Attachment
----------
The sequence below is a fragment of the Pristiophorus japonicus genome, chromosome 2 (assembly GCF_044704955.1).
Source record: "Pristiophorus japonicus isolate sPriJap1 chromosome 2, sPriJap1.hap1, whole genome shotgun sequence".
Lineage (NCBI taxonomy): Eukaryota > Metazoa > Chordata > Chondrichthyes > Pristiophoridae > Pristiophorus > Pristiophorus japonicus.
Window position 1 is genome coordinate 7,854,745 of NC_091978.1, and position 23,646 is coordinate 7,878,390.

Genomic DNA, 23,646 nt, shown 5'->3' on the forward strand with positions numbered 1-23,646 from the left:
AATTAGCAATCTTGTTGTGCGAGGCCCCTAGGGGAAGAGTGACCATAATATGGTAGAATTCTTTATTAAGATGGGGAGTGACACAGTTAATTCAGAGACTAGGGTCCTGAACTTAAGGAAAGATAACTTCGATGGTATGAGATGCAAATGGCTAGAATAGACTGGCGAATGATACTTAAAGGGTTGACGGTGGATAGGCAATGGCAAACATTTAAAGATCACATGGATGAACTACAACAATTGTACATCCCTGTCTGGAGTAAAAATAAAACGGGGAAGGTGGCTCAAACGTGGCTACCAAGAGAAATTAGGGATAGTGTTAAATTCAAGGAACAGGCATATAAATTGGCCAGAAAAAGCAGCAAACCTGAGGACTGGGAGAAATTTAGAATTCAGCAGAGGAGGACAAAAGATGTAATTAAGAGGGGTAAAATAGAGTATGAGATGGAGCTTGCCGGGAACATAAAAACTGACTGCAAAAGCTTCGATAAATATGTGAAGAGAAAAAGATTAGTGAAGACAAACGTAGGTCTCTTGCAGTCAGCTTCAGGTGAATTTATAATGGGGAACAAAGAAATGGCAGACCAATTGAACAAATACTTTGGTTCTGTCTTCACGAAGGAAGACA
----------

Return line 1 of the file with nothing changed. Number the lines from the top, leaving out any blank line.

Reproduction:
The sequence below is a fragment of the Pristiophorus japonicus genome, chromosome 2 (assembly GCF_044704955.1).